I received a phone call yesterday from Mark Apelt who asked whether or not the oak shothole leafminer fly (Japanagromyza viridula, syn. Agromyza viridula) could also infest chestnuts. It was an interesting question given that oaks and chestnuts belong to the same family, Fagaceae.
Mark owns a 400-tree plantation called Buckeye Chestnuts in northeast Ohio. He reported that he is seeing leafmines as well as holes in the leaves of his Chinese chestnuts (Castanea mollissima). However, prior to Mark's phone call, none of the literature that I had come across regarding the oak shothole leafminer listed hosts beyond oaks.
There is a moth, Dyseriocrania griseocapitella, that produces leafmines in chestnut and oak leaves; most frequently black oak (Quercus velutina). The tiny moth is grouped with the “microlepidoptera” so named because of their small size. However, the females use their straw-like proboscis to sip nectar. They don’t use their ovipositors like the oak shothole leafminer and other members of the Agromyzidae fly family to pierce newly expanding leaves to release sap which they drink using their lapping mouthparts. So, they don’t produce holes in the leaves like the shothole leafminer fly.
After our phone conversation, Mark sent the pictures shown in this Alert. They clearly show holes in the leaves à la oak shothole leafminer as well as prominent leafmines. His images caused me to dig further into the literature. I found two (there may be others) scientific papers that reference chestnuts and oaks as hosts for J. viridula [see “References” below]. Scheffer et al. describe J. viridula as “Leafminer of Quercus, possible Castanea (Fagaceae),” and de Sousa and Couri are more definitive with noting “Host-plants: Castanea sp., Quercus rubra, Quercus spp.).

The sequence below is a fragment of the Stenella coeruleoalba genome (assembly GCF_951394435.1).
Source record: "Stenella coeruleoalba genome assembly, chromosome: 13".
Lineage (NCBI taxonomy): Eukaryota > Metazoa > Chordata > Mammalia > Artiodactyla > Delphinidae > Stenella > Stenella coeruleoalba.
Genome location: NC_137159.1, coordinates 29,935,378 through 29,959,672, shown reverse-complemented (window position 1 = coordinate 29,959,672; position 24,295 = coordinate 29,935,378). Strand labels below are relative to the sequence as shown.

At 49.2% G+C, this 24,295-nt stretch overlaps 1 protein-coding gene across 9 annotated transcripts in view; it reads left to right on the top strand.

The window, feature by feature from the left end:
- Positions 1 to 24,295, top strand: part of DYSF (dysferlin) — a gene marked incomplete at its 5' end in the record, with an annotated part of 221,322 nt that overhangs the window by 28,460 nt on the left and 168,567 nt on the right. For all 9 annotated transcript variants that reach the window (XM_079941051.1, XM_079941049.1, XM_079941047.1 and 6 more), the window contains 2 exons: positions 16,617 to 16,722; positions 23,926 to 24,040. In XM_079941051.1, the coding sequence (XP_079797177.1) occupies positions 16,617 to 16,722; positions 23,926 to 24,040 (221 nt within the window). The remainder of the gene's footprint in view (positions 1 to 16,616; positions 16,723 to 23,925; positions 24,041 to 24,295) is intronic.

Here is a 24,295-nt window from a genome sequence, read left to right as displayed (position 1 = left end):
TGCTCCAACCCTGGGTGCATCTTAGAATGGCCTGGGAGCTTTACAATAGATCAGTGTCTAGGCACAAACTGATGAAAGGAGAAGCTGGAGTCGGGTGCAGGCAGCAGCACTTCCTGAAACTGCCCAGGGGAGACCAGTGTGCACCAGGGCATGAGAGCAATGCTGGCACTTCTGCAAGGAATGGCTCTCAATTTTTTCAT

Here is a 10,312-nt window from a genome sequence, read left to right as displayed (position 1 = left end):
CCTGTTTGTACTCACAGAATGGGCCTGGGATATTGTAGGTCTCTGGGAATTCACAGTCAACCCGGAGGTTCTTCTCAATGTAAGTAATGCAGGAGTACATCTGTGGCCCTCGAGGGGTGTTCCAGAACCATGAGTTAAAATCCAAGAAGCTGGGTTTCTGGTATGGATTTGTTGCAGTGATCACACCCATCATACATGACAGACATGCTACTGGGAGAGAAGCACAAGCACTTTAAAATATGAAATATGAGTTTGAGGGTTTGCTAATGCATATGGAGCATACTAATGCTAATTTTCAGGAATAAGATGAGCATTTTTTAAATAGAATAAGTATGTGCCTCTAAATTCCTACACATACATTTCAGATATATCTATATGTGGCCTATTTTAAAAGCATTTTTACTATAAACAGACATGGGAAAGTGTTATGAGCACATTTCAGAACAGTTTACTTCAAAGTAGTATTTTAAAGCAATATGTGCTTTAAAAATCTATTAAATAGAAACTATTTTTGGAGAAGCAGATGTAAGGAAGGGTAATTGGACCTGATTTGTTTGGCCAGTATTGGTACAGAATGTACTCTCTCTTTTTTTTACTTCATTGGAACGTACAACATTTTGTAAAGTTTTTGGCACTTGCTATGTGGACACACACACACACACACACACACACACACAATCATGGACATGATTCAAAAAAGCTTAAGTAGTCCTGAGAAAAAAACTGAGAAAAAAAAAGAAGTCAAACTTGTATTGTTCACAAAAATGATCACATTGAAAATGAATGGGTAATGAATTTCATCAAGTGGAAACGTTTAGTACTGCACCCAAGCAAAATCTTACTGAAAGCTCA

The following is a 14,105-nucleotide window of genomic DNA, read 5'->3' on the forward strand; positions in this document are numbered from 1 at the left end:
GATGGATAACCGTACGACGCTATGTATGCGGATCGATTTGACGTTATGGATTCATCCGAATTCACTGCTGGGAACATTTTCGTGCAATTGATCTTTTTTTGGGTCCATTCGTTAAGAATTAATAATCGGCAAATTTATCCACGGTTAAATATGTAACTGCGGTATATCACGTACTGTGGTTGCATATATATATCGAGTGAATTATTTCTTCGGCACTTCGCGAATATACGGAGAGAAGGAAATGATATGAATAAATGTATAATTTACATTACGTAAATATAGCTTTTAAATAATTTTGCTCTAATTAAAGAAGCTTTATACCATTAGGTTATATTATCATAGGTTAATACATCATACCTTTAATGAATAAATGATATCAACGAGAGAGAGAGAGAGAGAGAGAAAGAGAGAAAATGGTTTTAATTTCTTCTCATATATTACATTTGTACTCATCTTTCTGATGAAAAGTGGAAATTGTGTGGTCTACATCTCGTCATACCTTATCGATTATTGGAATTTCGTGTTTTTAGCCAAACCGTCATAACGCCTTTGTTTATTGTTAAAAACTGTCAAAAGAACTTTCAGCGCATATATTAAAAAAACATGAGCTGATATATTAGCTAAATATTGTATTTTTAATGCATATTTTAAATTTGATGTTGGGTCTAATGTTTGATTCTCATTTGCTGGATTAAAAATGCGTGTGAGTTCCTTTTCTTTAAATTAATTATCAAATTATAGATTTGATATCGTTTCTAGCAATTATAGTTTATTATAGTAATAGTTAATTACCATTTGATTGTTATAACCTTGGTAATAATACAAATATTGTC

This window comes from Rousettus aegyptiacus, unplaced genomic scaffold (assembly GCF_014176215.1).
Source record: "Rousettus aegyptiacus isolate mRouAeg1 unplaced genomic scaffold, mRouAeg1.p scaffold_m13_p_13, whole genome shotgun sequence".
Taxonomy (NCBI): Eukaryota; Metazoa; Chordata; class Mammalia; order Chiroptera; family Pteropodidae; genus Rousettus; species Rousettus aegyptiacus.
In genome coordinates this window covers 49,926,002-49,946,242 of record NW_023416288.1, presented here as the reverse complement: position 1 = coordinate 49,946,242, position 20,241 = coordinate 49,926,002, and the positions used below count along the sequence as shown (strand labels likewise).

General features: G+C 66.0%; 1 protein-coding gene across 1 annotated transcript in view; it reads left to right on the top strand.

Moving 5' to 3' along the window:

As you can see from the pictures taken by Mark and his father Alan, their Chinese chestnuts are showing all of the hallmark symptoms of the oak shothole leafminer including leafmines as well as the characteristic holes created by the puncture wounds made by the female flies with their ovipositors. You can compare the damage with the other pictures of oak shothole leafminer damage on oaks that I included in my BYGL Alert (“Holey Oak Leaves”) by clicking this hotlink:
Mark’s observations and photographs as well as the scientific literature provide support for J. viridula using chestnuts as another host; however, many questions remain to be answered. For example, does the agromyzid fly also infest (or infest equally) other chestnuts such as Chinese chinkapin (C. henryi), Japanese/Korean chestnut (C. crenata), European chestnut (C. sativa), and American chestnut (C. dentata) as well as the hybrids? Are the chestnuts equal to oaks regarding host preference? Does the fly target the leaves across all hosts at the same stage in leaf development?
Mark's images appear to show leafmining activity that is more dramatic on the Chinese chestnuts compared to what I’ve observed on oaks. Is there a difference regarding host impacts?
These are just a few questions that should be pursued by observation, research, or both. Of course, we wouldn’t be considering any of these questions without Mark reaching out to ask a very important first question regarding host range.
Scheffer, S. J., Winkler, I. S., & Wiegmann, B. M. 2007. Phylogenetic relationships within the leaf-mining flies (Diptera: Agromyzidae) inferred from sequence data from multiple genes. Molecular Phylogenetics and Evolution, 42(3), 756-775. doi:10.1016/J.YMPEV.2006.12.018
de Sousa, V. R., & Couri, M. S. 2014. Redescription of Japanagromyza inferna Spencer, first recorded from Brazil, and a key to the Neotropical species of Japanagromyza Sasakawa (Diptera, Agromyzidae). ZooKeys, (374), 45–55. https://doi.org/10.3897/zookeys.374.6188